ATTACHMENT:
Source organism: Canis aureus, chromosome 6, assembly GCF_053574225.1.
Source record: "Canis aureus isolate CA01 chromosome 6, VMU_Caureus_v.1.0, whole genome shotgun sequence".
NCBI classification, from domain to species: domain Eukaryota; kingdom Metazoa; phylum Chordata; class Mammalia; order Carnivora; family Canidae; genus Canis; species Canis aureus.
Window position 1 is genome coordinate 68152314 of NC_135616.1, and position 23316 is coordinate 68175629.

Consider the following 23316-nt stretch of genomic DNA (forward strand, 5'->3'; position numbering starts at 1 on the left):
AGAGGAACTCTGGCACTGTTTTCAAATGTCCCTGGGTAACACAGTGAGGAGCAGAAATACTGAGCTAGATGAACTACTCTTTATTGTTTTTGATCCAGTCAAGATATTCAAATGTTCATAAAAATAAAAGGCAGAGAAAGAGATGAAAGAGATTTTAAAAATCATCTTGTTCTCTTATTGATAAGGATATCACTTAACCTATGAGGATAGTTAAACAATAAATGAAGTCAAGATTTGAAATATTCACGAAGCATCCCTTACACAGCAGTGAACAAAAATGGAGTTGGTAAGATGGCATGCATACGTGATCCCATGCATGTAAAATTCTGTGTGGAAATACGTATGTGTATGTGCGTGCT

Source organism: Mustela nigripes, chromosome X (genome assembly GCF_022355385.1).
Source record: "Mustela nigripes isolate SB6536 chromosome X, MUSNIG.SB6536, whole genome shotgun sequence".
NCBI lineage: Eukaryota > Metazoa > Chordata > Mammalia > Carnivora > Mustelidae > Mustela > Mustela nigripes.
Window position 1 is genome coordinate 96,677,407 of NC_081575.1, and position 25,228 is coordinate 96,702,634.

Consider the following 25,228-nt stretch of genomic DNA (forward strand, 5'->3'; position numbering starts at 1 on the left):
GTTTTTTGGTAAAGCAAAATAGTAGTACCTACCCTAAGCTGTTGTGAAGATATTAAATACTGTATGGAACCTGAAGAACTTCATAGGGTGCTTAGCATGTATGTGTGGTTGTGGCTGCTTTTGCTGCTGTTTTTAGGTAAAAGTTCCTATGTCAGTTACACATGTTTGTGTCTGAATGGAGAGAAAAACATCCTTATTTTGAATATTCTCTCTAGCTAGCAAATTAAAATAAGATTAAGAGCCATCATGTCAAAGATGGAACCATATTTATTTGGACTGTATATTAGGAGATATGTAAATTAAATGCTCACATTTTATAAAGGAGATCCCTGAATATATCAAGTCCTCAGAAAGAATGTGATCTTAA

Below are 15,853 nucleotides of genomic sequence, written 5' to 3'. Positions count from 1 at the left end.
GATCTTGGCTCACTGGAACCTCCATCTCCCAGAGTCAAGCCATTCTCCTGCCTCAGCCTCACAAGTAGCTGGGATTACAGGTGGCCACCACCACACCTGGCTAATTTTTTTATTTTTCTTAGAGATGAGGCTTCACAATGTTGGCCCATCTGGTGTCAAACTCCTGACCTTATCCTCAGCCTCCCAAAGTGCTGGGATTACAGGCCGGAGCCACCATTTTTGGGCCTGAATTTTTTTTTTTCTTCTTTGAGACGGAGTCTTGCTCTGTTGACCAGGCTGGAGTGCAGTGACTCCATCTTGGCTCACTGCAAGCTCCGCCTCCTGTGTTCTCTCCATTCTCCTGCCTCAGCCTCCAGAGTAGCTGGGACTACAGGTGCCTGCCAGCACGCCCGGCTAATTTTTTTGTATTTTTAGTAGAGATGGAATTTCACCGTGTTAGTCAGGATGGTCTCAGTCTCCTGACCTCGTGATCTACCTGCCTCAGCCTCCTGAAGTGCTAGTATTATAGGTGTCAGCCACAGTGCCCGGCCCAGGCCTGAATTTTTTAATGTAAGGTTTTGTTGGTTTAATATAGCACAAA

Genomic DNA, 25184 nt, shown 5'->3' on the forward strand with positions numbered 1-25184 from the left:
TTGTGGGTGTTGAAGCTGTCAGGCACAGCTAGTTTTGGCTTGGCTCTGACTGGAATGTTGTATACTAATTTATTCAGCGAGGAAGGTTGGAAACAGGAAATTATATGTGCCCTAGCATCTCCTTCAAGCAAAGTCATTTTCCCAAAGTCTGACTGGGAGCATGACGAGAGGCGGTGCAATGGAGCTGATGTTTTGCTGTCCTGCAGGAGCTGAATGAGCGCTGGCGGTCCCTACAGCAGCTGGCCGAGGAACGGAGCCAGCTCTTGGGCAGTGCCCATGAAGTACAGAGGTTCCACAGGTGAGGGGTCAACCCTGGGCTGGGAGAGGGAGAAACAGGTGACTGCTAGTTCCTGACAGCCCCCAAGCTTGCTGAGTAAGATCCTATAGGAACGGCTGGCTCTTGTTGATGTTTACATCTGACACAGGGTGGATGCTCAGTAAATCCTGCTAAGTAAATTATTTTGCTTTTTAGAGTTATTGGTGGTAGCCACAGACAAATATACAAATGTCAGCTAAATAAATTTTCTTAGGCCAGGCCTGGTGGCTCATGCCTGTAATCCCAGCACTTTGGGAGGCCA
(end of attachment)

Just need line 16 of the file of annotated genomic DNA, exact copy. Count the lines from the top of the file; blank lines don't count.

TTGTGGGTGTTGAAGCTGTCAGGCACAGCTAGTTTTGGCTTGGCTCTGACTGGAATGTTGTATACTAATTTATTCAGCGAGGAAGGTTGGAAACAGGAAATTATATGTGCCCTAGCATCTCCTTCAAGCAAAGTCATTTTCCCAAAGTCTGACTGGGAGCATGACGAGAGGCGGTGCAATGGAGCTGATGTTTTGCTGTCCTGCAGGAGCTGAATGAGCGCTGGCGGTCCCTACAGCAGCTGGCCGAGGAACGGAGCCAGCTCTTGGGCAGTGCCCATGAAGTACAGAGGTTCCACAGGTGAGGGGTCAACCCTGGGCTGGGAGAGGGAGAAACAGGTGACTGCTAGTTCCTGACAGCCCCCAAGCTTGCTGAGTAAGATCCTATAGGAACGGCTGGCTCTTGTTGATGTTTACATCTGACACAGGGTGGATGCTCAGTAAATCCTGCTAAGTAAATTATTTTGCTTTTTAGAGTTATTGGTGGTAGCCACAGACAAATATACAAATGTCAGCTAAATAAATTTTCTTAGGCCAGGCCTGGTGGCTCATGCCTGTAATCCCAGCACTTTGGGAGGCCA